2. Women’s clothing almost never features capacious pockets, even when the item is one that you’d think would lend itself to pockets, like an A-line dress.

    3. Even of clothing that does, most of what you’d put in a purse is impractical for pockets. The back jeans pocket stuffed with a huge wallet screams, “steal me!” The cargo pocket stuffed with useful things flops back and forth on your knee as you walk, rattling all the way. The front jeans pocket digs into you when you get behind the wheel if it contains anything other than keys and lip gloss. I guess you could wear a sleeveless fleece jacket and cram the front pockets full, but that would create two huge lumps right under your decolletage.

    4. My purse: Wallet, checkbook, phone. Sunglasses, lipstick case. Bottles of Aleve, Tylenol, and Tums. Used to carry bottles of liquid allergy medicine for the kids, but they are seldom used now. Hand sanitizer, comb, Tic-Tacs, ginger chews. Emergency feminine supplies and a few Band-Aids. Travel-sized Bible and sometimes a library book of similar size.
    Plus the requisite crumpled receipts, out-of-date coupons, lint-covered cough drops, and forgotten Legos.
    Little packet of Kleenex? No, sorry, all used up. Pens? Millions. Pad of paper? That’s a good idea, but nope. My sons’ drawing pads are way too big to fit in the purse.

    Liked by 2 people

      1. Oh that’s my problem sort of. I have transitional lenses on my prescriptions but I want fashionable sunglasses. There are prescription sunglasses but I don’t want to sacrifice a well visit for fashion.

        Some people resort to wearing their sunglasses on top of their actual glasses. If there big enough, it can be done.

        Liked by 1 person

      2. That is a genuine struggle. I bought transitions a few years back but they still go dark in low level light and take ages to change back once indoors. I feel like a berk walking around with ‘sunglasses’ on for no reason hence why I went back to switching between dedicated pairs of glasses.

        Liked by 1 person

      3. The worst is when you park the car, and go up to your buddy’s apartment only to realize you are wearing your sunglasses and your other glasses are in the car!


    1. Things I looked up after reading this reply:
      1) The word capacious. I’m going to use this one a lot.
      2) A-line dress.
      3) The word decolletage.

      You should keep the Bible in a breast pocket. There are many stories of Bibles saving lives by stopping stray bullets. Some of them might even be true.

      Great list. You are the second person to say checkbook. Are cheques accepted in many places in the U.S.? I haven’t used a cheque in years. I have a checkbook but I certainly would have no need to carry it on my person.

      Thanks for participating.

      Liked by 1 person

      1. You are right, capacious is a great word. I picked it up from my husband.

        My travel Bible is about 6″x 4″. I am dying laughing at the image evoked by keeping it in my breast pocket! However, I have heard those Bible-saving-a-soldier stories too.

        It’s true that I don’t often need a cheque when out in public, but occasionally. Co-pays at the doctor’s office, paying for kids’ lessons at the community center. If I were to leave it behind, I’d guaranteed need it that day.

        Couple more things I found in my purse:
        bag of floss picks
        tiny tub of homemade beeswax lotion
        flashlight (batteries probably dead, however)


  3. I don’t carry a “normal” purse (if there is such a thing as a normal purse). I haven’t in years. I “wear” backpack-type things. One is black and resembles a small book sack. The other is a drawstring thing that came from the Durham Bulls Baseball novelty shop.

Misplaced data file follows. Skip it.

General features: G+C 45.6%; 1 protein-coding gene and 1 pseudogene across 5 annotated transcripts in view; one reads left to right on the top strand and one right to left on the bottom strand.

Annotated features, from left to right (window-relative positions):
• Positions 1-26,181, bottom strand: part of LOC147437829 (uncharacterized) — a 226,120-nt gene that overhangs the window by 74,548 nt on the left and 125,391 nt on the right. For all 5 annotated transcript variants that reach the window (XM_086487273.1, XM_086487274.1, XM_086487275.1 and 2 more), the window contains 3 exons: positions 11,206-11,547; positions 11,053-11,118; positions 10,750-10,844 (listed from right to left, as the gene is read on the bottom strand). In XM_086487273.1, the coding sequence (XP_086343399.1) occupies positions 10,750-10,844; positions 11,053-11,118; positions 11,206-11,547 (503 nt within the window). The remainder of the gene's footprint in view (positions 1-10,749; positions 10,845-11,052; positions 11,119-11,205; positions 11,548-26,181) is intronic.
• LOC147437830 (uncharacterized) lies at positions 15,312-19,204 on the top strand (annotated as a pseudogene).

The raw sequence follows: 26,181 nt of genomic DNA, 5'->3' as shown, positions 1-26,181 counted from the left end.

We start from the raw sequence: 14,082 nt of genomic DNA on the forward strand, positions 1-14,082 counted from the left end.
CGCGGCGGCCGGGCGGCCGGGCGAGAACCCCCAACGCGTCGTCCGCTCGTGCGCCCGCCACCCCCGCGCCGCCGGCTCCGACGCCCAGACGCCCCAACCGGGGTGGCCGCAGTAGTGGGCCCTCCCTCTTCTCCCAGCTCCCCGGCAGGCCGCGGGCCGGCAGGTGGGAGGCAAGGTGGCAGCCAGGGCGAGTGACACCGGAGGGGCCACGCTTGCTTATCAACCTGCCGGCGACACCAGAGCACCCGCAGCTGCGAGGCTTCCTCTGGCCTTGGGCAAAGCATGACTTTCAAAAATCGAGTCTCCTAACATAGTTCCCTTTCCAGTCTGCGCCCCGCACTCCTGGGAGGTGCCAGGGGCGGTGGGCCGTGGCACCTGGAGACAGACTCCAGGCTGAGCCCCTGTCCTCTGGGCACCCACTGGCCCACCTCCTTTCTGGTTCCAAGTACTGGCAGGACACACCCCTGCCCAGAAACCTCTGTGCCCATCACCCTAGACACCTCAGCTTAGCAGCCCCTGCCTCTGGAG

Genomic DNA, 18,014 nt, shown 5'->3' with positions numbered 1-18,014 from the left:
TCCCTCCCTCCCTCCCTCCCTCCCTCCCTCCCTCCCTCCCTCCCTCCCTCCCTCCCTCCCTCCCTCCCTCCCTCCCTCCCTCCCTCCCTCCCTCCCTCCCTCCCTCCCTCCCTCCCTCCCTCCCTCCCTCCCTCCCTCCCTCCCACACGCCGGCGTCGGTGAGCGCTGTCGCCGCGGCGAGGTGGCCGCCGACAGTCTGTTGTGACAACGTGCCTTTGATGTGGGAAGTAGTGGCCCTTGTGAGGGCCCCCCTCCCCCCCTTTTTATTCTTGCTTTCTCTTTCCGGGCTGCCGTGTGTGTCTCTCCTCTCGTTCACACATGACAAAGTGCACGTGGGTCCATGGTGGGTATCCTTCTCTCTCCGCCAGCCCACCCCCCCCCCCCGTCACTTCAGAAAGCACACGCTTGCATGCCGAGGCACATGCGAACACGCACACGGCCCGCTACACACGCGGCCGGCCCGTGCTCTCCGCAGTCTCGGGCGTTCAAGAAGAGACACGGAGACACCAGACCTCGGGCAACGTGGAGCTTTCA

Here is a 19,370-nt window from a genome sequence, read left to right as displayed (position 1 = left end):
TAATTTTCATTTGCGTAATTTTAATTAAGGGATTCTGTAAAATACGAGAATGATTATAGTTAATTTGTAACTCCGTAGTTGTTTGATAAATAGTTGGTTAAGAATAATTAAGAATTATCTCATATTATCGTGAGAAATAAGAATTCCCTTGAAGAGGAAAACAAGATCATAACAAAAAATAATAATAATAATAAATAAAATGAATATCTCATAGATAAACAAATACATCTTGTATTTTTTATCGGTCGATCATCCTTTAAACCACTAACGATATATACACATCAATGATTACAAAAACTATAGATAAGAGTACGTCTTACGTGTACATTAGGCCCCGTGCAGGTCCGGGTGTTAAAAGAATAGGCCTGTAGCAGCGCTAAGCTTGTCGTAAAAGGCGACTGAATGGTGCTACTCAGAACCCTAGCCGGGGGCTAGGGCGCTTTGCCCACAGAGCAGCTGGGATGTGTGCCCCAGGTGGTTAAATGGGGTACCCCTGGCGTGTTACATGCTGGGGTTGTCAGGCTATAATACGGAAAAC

That being said, the drawstring, right now, has my small folding wallet, my checkbook (both of which go back & forth between both sacks), a pack of kleenex, a pen, a notepad, a plastic grocery bag, two small cloth grocery bags, peppermint hand sanitizer, a lip balm (I don’t wear make-up, so, no lipstick) and, at the moment, my paper puncher. I use this walking around town or hiking…close to the house and, my phone comes with me in a side pocket.

    The black back bag…lip balm, tea tree toothpicks, GUM picks, cloth eye glasses/phone cleaner, three pens, notepad, sewing scissors, reading glasses, an NRA flip-open knife, a P-38, a P-51, Burt’s Bees hand sanitizer, pack of kleenex, a black compact Thorsen with two flat-heads and two phillips-heads, a ZipKord double USB cigarette lighter plug-in, an executive letter opener II (doubles as a boot knife) and a Servalite razor blade widget holder. Either one of these bags will have food and water, depending upon where I am going and for how long.

    Liked by 1 person

    1. You have a lot of gear in there. Are P-38 and P-51 firearms? I googled them but I get everything from guns to can openers.

      I noticed everyone is carrying checkbooks. Who is writing cheques nowadays?

      I also noticed we all have bad eyesight.


      1. The P-38 & P-51 are the can openers. I’ve been swimming in the Dept. of the Navy since I was 15 and I was nearly a Vietnam era Army brat. The paper puncher I mentioned is a Ruger with a laser. Strictly self defense. I’ve been packing since I was 16…requirement of an LE family.

        Some people do not have the ability to take cards. And, if you don’t have enough cash handy… My chiro & acupuncturist prefer cash or checks. Checks don’t bounce like they used to now that everyone has chipped cards & phone apps. Healers, in particular, don’t want to be in *the system* & tracked. Read anything about the holistic doc murders?

        Everyone I know over the age of 30 has readers.

        Liked by 1 person

  4. We have to carry purses or bags because women’s apparels have tiny tight pockets which are basically useless. And since I am a minimalist, I keep basic essentials in my purse, that’s restricted to 5-6 items.

    Liked by 1 person